Houseplant of the Week: Spider Plant

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You have to love the nicknames that this week’s houseplant goes by: the airplane plant, the ribbon plant, and (our favorite) hen and chicks. But for most of us, the variegated leaves of Chlorophytum comosum are best known as “the spider plant.”

These are very easy plants to grow and very relatively forgiving of less-than-perfect care.

The slender leaves are striking on their own, but in time, your maturing plant will send out long stems from which little “plantlets” will develop. This is one of the reasons why these plants are so popular as hanging container plants. In fact, if you have them as on a shelf or a table, you’ll want to check periodically that the weight of those plantlets aren’t pulling the pot over.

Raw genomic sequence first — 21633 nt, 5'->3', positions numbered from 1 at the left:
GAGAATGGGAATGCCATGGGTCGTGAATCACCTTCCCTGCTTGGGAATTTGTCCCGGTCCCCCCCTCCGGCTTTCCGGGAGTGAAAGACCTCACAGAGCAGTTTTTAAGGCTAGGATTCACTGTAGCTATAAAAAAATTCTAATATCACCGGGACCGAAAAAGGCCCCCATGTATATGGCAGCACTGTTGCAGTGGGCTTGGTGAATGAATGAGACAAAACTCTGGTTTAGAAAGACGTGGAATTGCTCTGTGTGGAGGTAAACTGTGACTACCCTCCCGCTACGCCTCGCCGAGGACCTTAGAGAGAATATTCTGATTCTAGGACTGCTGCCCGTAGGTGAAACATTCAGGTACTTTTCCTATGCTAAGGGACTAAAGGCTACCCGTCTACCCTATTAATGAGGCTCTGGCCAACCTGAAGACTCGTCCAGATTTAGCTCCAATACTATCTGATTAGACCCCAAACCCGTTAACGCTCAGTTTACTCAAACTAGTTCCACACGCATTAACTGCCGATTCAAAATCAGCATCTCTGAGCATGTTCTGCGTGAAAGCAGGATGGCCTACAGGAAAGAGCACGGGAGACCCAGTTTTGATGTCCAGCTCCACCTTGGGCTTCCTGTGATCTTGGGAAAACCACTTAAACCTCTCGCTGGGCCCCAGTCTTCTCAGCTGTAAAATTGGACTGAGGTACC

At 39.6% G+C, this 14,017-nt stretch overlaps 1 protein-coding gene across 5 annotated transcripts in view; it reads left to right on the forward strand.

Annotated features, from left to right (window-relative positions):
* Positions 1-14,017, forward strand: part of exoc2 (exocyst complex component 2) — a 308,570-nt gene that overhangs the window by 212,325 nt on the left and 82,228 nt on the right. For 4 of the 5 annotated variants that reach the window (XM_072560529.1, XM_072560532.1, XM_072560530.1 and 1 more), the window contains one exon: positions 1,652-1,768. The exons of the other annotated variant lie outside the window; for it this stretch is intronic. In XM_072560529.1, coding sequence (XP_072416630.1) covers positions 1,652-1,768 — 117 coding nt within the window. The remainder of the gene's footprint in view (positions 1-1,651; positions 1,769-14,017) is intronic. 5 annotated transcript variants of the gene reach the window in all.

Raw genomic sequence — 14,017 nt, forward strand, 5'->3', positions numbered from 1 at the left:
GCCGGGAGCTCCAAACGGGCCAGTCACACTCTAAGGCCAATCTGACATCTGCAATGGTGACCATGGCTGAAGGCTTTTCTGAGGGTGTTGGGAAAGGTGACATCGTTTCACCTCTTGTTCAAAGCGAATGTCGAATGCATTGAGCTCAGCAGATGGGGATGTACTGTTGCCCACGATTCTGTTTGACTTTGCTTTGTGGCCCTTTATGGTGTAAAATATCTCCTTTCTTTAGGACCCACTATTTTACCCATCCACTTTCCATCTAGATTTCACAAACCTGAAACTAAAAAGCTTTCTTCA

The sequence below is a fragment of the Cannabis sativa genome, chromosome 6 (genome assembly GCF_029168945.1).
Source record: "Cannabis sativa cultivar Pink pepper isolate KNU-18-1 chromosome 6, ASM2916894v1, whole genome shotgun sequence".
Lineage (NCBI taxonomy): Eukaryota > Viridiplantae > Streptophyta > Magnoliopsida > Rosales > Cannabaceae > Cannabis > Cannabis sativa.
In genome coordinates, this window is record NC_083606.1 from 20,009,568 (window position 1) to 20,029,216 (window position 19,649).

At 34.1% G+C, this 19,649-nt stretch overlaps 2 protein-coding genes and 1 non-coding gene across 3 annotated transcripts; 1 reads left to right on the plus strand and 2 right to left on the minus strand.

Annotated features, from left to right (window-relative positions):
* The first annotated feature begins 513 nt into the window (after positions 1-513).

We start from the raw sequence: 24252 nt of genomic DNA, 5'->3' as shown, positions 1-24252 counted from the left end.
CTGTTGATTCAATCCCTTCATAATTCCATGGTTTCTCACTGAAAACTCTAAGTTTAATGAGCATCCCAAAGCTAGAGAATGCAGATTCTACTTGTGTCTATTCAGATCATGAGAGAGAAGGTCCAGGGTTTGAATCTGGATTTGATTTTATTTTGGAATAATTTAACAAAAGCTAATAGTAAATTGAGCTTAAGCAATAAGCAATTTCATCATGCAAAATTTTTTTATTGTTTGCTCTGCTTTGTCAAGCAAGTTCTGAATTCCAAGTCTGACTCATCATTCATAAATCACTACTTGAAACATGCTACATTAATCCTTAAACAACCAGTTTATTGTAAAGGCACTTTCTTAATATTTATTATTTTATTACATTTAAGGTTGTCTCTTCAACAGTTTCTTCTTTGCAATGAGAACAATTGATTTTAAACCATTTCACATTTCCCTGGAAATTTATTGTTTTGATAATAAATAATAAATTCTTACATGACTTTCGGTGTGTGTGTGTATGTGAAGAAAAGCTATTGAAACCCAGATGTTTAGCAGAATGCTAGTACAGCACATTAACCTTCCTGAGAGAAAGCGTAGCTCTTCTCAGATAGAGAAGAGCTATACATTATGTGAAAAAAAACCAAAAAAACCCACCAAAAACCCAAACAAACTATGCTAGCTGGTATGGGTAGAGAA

You can easily propagate your spider plant with those plantlets. Once the plantlet develops roots that are at least an inch or two long, use a pruner to carefully cut it off the stem – keeping the roots intact – and plant in a new pot. Keep your new plant well watered (but not soggy) until the roots become more established.

Spider plants like indirect sunlight, as direct sunlight can burn the tips of their leaves. (Cut the tips off if this happens). They also like nice even moisture, so a good potting soil mix is essential. This is a tropical plant, so it truly loves heat and moisture, but will do well with average household temperatures and humidity – just keep it away from air conditioners and vents.

Spider plants grow fast, so you might want to repot them every once in a while so they don’t get root-bound.